Interview | Anne-Marie Lacey

Your Eye On The Region

Issue 32

Did you grow up in the North East or did you decide to relocate here in later life?

In short, a bit of both! I’m North East born and raised, having spent my childhood living at home with my parents just on the outskirts of Durham. At 18 I then flew the nest and moved to Yorkshire where I studied Linguistics and Phonetics at the University of Leeds. I met my husband – Liam – there, so after graduation, I stayed in the area for a while and took a job in sales and marketing.

Then, having decided I wanted to complete a Master of Arts Degree to help further my career in Public Relations (at a time when they weren’t funded if you had already completed an undergraduate degree), I moved back home with my parents for a year to help with financing the cost of the course while I studied a Chartered Institute of Public Relations accredited post-grad degree at Sunderland University.

From there, I was offered my first job in PR working for an agency in Manchester, so Liam moved across the Pennies from Leeds to join me and we set up our first home together in Salford Quays. A year or so after that, I was then head hunted back to the North East, so we trundled back up the A1 again, bought a property, got married, launched a business, and the rest – as they say – is history.

What do you think it means to be a businessperson in the North East of England?

Having grit and determination to see your vision through while staying true to your values. I’m extremely lucky that at Filament PR, we work with clients in the region and throughout the UK across the lifestyle, leisure and entertainment sectors. So, while our home is in the North East, we really do take a national approach to our work – we haven’t really experienced any North/ South divide.

Do you think living and working in the North East offers the same opportunities as elsewhere in the UK?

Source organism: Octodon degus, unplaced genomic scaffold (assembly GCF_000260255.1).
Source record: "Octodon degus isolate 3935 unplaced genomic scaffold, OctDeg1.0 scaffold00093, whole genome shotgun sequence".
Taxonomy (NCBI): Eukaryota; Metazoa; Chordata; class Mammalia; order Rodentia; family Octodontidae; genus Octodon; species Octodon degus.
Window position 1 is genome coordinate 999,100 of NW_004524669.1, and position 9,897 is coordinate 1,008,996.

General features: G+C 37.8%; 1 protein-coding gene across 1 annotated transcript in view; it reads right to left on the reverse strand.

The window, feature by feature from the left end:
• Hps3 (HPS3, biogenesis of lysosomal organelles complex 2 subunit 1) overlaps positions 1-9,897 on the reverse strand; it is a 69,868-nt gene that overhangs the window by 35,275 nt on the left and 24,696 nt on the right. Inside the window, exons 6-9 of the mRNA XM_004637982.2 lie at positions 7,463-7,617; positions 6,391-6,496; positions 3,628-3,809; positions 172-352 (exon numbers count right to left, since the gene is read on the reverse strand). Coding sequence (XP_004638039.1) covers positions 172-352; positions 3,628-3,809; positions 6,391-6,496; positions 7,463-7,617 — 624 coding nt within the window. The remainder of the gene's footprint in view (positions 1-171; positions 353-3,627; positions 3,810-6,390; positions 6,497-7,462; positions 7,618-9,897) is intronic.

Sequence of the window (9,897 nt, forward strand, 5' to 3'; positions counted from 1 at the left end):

Good question but a bit of a tricky one for me to answer. I’ve only ever lived and worked in the North (albeit not always the North East). I think a few years ago my answer may have been ‘yes’. But, I think thanks to better connectivity, infrastructure and so on, the UK is becoming a much smaller place and therefore levels the playing field somewhat with our counterparts in the South.

Certainly at Filament PR, being based in the North East hasn’t been a hindrance in terms of winning new business with clients from the South or stopping the agency from growing astronomically in its first year of trading.

Do you have a favourite hotspot for a business meeting?

At Filament PR, we work remotely when we’re not with our clients. The flip-side of this is that we get to spend so much time on-site with our clients, so most of our meetings take place on their premises. That said, a nice tea shop with a slice of cake and a cuppa is always a welcome change! We’re also trialing walking meetings – watch this space (although they’ll inevitably end up in a pub or a bar somewhere…).

What is your favourite aspect of life in the North East?

Scale and balance. Living in Durham we’re spoiled with a truly beautiful city – it’s small but perfectly formed while being steeped in so much history. We’re also right on the doorstep of some stunning coastlines. We can go from the hustle and bustle of the city-vibe to the peace and tranquility of being by the sea in less than half an hour. It’s just ideal.

Where do you like to eat out in the region?

At our local pub – it’s called The Mill. As the name would suggest, it’s an old converted stone-brick mill running alongside a little stream. It’s all home-cooked, good old-fashioned pub grub. Think mince and dumplings, steak and ale pie, plus they serve proper chips the size of Jenga bricks! An added bonus is it’s only a 20-minute walk from our home. We may have been known to walk there on a Friday night for some food and stagger back after a bottle of wine or two…

Where do you like to unwind within the North East?

Any of our beautiful beaches. There’s nothing better than getting wrapped up warm, facing the bracing winds and enjoying a winter walk along the coast. I’m sure the sea air helps to clear your head and bring a bit of clarity to our super busy lives.

What do you think is the best view in the North East?

For me it’s after a long day of working in London, pulling into Durham train station, and seeing the Cathedral on the horizon. That’s when I know I’m home.

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